So far San Joaquin County has dodged the measles bullet.
While there have been 695 cases of the potentially deadly disease diagnosed across the country and 21 of those have been in California, the only potential case so far – which was reported at Kaiser Permanente’s Manteca Medical Center – turned out to be a false alarm.
But health experts aren’t taking any chances and are encouraging people who may be traveling as the warm spring weather approaches to make sure they are vaccinated and to take proper precautions to prevent the potential spread of the disease.
“Anyone who is not protected against measles is at risk of becoming infected during international travel,” San Joaquin County Public Health Services reported in a release this week. “Another point to remember is that even if you travel domestically, you have a chance of becoming exposed if you spend time in large airports that serve as hubs for international travel or if you fly on a plane with an international traveler inflicted by measles.”
According to health officials, the large majority of measles cases that have been diagnosed in California have come from people who have traveled to or from countries in which the disease is common. Both the individual travelers themselves and unvaccinated individuals who have been exposed to the infected travelers have been afflicted in California.
Just last month two travelers onboard a flight back to San Francisco caught measles from a third passenger, and all three lived in separate Bay Area counties although health officials believe the small outbreak was contained and no other cases were diagnosed as a result of exposure.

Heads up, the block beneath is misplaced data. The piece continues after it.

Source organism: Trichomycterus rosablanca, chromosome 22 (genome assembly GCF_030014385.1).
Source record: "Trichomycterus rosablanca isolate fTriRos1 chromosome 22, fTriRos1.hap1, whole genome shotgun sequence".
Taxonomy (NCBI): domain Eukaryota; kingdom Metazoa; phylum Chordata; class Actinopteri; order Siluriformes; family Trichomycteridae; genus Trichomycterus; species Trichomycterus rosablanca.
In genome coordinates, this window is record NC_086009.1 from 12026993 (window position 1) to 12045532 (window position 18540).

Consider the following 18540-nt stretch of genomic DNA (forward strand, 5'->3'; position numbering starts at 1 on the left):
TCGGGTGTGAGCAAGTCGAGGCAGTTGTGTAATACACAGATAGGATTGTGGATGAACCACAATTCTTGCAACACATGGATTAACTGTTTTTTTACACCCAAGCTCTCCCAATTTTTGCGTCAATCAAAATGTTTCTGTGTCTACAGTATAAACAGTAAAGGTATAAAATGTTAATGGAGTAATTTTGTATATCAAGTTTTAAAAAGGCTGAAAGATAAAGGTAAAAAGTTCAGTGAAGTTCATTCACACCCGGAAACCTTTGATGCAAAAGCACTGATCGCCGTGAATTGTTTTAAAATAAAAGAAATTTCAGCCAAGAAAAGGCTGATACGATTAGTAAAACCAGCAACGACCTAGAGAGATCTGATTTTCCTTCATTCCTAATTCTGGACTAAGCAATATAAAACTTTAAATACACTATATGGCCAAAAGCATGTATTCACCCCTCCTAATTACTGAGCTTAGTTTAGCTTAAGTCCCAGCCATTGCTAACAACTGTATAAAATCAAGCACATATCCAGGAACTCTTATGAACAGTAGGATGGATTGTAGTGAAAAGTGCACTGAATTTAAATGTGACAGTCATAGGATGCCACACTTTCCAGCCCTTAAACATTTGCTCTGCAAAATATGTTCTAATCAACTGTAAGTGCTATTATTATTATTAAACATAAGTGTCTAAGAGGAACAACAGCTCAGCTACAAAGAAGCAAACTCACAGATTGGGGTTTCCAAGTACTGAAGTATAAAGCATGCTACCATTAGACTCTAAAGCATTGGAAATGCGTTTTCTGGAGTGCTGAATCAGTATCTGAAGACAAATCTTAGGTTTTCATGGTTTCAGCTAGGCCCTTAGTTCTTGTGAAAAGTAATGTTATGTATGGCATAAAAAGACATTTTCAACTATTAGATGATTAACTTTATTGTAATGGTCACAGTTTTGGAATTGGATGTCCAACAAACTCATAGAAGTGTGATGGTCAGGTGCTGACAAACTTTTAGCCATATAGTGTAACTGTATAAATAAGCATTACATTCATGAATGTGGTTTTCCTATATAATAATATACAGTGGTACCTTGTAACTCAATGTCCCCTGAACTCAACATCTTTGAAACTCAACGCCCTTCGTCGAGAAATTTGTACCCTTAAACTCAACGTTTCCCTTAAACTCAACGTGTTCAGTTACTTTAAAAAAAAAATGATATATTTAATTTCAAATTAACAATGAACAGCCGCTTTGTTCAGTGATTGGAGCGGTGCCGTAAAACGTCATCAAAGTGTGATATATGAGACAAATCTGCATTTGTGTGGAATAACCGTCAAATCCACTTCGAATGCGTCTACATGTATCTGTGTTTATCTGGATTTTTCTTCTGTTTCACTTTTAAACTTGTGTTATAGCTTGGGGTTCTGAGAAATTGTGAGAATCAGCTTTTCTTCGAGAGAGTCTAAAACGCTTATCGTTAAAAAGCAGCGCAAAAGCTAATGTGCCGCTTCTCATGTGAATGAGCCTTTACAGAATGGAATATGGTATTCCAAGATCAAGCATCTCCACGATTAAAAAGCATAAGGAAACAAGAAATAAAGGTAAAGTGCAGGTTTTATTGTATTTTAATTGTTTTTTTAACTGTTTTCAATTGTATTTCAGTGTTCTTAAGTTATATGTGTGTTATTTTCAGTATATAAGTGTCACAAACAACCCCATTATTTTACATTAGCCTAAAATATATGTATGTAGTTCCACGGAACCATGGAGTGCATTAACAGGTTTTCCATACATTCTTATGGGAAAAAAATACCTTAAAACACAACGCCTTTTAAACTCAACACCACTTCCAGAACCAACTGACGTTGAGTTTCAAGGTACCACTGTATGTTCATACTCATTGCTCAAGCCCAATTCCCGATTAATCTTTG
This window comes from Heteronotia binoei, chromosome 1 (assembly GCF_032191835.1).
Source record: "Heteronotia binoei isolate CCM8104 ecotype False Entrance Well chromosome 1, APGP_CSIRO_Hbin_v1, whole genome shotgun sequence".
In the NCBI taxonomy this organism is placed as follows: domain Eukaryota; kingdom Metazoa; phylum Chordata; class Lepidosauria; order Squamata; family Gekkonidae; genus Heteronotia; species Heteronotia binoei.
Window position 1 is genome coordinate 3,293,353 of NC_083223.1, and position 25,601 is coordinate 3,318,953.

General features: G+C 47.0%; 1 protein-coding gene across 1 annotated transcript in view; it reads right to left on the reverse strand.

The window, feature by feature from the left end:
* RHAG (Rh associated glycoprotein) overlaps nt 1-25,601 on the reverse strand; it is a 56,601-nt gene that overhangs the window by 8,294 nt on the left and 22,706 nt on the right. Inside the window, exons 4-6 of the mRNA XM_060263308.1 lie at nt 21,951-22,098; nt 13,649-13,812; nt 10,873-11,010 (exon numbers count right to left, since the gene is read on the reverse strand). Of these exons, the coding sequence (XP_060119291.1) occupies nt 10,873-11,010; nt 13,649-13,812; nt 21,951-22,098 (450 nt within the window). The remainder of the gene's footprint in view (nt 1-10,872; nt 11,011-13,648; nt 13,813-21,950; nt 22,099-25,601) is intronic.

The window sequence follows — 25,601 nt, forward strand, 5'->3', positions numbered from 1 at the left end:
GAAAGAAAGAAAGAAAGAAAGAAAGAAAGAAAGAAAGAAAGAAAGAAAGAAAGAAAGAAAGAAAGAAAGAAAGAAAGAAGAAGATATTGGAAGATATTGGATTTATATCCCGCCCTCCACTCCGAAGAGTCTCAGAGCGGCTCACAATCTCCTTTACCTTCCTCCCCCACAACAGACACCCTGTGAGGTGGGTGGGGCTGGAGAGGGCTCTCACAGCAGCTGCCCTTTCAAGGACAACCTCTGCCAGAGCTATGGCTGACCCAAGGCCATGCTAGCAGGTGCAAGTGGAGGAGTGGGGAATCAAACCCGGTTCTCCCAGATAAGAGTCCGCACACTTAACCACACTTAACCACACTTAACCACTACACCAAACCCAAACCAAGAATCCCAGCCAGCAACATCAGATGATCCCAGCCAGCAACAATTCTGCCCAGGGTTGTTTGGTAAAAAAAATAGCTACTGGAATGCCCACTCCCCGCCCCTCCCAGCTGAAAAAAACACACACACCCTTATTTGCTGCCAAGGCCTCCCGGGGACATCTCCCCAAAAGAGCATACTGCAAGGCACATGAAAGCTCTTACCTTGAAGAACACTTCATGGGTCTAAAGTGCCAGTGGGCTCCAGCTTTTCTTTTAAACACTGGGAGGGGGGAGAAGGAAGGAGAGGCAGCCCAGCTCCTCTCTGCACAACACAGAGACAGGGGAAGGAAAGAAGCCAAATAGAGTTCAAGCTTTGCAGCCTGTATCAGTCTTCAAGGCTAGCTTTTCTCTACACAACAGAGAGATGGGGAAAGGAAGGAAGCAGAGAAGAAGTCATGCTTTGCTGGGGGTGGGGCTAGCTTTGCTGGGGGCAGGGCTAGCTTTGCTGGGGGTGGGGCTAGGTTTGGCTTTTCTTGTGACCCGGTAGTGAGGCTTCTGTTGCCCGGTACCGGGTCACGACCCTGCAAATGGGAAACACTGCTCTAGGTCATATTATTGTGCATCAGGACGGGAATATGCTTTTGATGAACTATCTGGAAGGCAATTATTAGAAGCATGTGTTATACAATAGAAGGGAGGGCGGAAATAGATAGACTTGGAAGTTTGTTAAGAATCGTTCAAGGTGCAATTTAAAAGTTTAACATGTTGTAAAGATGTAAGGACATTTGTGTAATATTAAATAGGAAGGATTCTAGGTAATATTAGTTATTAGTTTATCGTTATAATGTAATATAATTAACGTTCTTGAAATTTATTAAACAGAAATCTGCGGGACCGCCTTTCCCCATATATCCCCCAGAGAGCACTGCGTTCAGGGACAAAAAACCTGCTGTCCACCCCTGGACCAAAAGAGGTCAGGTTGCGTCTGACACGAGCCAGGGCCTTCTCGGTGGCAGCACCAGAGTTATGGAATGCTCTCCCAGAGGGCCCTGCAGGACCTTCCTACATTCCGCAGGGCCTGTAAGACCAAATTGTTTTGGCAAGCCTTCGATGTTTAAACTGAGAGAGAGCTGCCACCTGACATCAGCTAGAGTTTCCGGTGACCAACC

And just several weeks ago, Stanislaus County health officials warned of measles exposure in the county after an infected person visited several functions including an event at a Turlock High School.
With the weather finally warming up, health officials are anticipating a rise in the number of travelers are urging everybody who travels via airline – either internationally or domestically – to ensure that they are immunized against measles according to the vaccine schedule recommended by the Centers for Disease Control and Prevention.
Measles starts with a high fever, runny nose, cough, red eyes and sore throat, and the recognizable rash breaks out between three to five days after the first symptoms. Once affected, people are infectious for the four days prior to the appearance of the rash and up to four days after the rash appears.
For additional information about vaccinations against measles or other health concerns visit the Public Health Services of San Joaquin County website at www.sjcphs.org.
To contact reporter Jason Campbell email firstname.lastname@example.org or call 209.249.3544.